UPDATE: English version of the video added below.

While looking at my timeline on Twitter, I found a tweet from what could be classified as the public relations office of Banco de México (Bank of Mexico), the Mexican central bank. Although my Spanish is barely above what I remembered from two semesters as an undergrad, I know enough that if I had any question to call up Google Translate for a fairly good translation.

This one was pretty easy and I understood it before asking for help. It asks “Do you know how banknotes are made in Mexico?” Looking at the question, I shrugged and thought they were made the same way they were made in the United States. While that is pretty much the case, seeing the process from another country’s perspective, especially a neighbor, could be interesting.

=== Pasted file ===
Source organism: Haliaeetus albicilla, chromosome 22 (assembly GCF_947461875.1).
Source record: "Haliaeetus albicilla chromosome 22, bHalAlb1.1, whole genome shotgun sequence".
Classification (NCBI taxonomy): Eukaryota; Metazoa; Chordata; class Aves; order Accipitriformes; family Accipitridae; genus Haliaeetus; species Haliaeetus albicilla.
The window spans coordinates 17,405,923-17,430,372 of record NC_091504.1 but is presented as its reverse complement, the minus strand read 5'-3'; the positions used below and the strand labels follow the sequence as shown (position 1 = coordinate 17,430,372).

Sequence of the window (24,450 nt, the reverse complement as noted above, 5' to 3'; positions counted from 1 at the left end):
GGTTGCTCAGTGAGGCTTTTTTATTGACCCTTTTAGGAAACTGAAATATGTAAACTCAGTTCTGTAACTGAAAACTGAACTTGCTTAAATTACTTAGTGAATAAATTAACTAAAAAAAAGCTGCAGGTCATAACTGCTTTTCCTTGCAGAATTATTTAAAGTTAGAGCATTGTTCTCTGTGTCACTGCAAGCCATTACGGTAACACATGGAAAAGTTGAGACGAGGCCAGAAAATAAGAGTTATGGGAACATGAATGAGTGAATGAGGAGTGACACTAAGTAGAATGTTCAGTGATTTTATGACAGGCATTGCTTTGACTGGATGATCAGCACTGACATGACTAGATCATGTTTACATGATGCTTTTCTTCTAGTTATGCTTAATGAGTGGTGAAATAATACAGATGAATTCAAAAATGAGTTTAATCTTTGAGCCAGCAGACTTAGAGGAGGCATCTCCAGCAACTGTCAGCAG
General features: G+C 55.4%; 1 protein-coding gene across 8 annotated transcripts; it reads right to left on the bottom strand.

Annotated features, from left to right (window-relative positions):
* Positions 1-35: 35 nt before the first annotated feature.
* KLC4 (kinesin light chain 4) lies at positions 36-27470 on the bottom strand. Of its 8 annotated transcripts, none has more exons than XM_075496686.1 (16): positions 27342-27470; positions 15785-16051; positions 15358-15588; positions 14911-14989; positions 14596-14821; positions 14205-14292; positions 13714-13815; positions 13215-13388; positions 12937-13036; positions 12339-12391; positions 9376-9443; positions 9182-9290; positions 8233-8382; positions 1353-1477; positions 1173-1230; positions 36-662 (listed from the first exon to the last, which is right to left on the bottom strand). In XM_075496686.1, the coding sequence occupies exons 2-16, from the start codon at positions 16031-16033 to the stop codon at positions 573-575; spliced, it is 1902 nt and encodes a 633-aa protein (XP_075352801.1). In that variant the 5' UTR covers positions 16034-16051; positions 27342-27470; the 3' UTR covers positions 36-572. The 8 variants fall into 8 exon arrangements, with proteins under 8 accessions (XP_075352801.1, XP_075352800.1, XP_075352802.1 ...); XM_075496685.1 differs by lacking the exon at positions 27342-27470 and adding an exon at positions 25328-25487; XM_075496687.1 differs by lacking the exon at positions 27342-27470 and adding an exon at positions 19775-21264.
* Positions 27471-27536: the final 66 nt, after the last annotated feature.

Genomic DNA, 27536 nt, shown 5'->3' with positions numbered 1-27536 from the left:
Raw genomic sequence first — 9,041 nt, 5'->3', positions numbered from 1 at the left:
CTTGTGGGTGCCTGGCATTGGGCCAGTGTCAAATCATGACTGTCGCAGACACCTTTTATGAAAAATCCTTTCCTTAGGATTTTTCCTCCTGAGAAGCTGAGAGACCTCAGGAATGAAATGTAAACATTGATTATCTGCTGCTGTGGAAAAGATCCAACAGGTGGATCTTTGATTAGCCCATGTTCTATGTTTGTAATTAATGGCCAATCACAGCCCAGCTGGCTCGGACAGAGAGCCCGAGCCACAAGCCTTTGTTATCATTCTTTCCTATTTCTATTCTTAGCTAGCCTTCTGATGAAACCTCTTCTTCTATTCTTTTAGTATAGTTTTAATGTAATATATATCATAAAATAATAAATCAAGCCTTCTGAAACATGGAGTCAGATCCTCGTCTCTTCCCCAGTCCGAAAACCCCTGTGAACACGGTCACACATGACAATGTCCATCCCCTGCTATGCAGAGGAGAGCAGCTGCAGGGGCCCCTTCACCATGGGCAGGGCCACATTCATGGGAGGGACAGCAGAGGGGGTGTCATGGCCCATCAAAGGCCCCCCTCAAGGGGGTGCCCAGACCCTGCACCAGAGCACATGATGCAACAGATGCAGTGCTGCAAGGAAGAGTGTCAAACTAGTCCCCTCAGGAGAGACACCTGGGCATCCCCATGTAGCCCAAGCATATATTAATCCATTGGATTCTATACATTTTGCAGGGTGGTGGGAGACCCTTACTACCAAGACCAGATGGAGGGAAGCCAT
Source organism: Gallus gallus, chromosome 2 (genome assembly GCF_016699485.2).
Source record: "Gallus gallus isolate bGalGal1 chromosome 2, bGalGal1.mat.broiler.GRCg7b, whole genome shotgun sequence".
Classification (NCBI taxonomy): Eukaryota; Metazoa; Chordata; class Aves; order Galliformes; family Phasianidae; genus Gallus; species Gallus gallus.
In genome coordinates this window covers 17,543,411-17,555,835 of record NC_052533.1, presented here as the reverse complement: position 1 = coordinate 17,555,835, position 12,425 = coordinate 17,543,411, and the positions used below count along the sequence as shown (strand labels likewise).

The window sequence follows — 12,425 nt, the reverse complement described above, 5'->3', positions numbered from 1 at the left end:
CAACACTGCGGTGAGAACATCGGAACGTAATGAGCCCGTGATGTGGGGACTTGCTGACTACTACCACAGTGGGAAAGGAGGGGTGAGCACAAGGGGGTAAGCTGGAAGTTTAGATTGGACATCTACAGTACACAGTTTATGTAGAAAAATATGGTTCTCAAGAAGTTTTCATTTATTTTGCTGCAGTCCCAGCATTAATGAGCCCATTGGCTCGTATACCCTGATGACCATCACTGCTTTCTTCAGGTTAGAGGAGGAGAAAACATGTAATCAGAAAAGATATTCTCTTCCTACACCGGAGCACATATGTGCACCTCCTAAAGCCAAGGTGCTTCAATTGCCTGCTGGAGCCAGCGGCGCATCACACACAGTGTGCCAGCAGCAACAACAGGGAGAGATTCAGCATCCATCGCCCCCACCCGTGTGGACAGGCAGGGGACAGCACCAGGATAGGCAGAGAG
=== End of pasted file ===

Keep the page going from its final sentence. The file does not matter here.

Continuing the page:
While the tweet was easy, the video is all in Spanish which really tested my translation skills. After I figured out that the first part talked about the early history of Mexican money and how it was initially produced by the American Banknote Company, I stopped thinking about the translation and just watched. I picked up a few things in context and liked the presentation. I like the scenes where they test the durability of the banknotes. I do not know if the Bureau of Engraving and Printing does that, but it is an interesting concept!

See the video for yourself:


Thanks to Coin Collectors Blog reader Rombat Stephan, he found that the Bank of Mexico published an English version of the video on YouTube:

Thank you Rombat Stephan!

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